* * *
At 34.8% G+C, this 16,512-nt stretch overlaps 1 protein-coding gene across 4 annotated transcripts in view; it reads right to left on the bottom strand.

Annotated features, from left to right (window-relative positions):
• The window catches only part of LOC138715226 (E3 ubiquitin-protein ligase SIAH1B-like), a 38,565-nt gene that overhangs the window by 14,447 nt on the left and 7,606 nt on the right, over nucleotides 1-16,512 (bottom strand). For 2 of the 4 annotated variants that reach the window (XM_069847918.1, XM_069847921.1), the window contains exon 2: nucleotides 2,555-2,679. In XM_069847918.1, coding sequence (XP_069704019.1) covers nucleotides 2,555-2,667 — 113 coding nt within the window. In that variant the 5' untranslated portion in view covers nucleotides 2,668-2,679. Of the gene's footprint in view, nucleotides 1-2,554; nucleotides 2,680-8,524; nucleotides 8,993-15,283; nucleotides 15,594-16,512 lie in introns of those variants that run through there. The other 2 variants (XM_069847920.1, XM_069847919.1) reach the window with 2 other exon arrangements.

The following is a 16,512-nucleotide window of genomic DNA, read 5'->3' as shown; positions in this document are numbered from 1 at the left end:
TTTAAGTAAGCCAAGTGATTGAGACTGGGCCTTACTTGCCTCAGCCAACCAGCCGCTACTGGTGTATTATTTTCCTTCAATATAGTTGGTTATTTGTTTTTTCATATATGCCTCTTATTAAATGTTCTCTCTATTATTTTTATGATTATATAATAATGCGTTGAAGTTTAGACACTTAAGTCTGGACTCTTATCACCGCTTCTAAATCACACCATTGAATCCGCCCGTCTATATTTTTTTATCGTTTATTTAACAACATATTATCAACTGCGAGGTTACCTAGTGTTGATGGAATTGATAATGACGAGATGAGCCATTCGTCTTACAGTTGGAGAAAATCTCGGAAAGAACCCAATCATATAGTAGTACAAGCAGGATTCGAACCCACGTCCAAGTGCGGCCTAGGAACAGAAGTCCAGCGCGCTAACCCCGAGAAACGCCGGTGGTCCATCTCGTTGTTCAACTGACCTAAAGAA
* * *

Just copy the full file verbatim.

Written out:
At 34.8% G+C, this 16,512-nt stretch overlaps 1 protein-coding gene across 4 annotated transcripts in view; it reads right to left on the bottom strand.

Annotated features, from left to right (window-relative positions):
• The window catches only part of LOC138715226 (E3 ubiquitin-protein ligase SIAH1B-like), a 38,565-nt gene that overhangs the window by 14,447 nt on the left and 7,606 nt on the right, over nucleotides 1-16,512 (bottom strand). For 2 of the 4 annotated variants that reach the window (XM_069847918.1, XM_069847921.1), the window contains exon 2: nucleotides 2,555-2,679. In XM_069847918.1, coding sequence (XP_069704019.1) covers nucleotides 2,555-2,667 — 113 coding nt within the window. In that variant the 5' untranslated portion in view covers nucleotides 2,668-2,679. Of the gene's footprint in view, nucleotides 1-2,554; nucleotides 2,680-8,524; nucleotides 8,993-15,283; nucleotides 15,594-16,512 lie in introns of those variants that run through there. The other 2 variants (XM_069847920.1, XM_069847919.1) reach the window with 2 other exon arrangements.

The following is a 16,512-nucleotide window of genomic DNA, read 5'->3' as shown; positions in this document are numbered from 1 at the left end:
TTTAAGTAAGCCAAGTGATTGAGACTGGGCCTTACTTGCCTCAGCCAACCAGCCGCTACTGGTGTATTATTTTCCTTCAATATAGTTGGTTATTTGTTTTTTCATATATGCCTCTTATTAAATGTTCTCTCTATTATTTTTATGATTATATAATAATGCGTTGAAGTTTAGACACTTAAGTCTGGACTCTTATCACCGCTTCTAAATCACACCATTGAATCCGCCCGTCTATATTTTTTTATCGTTTATTTAACAACATATTATCAACTGCGAGGTTACCTAGTGTTGATGGAATTGATAATGACGAGATGAGCCATTCGTCTTACAGTTGGAGAAAATCTCGGAAAGAACCCAATCATATAGTAGTACAAGCAGGATTCGAACCCACGTCCAAGTGCGGCCTAGGAACAGAAGTCCAGCGCGCTAACCCCGAGAAACGCCGGTGGTCCATCTCGTTGTTCAACTGACCTAAAGAA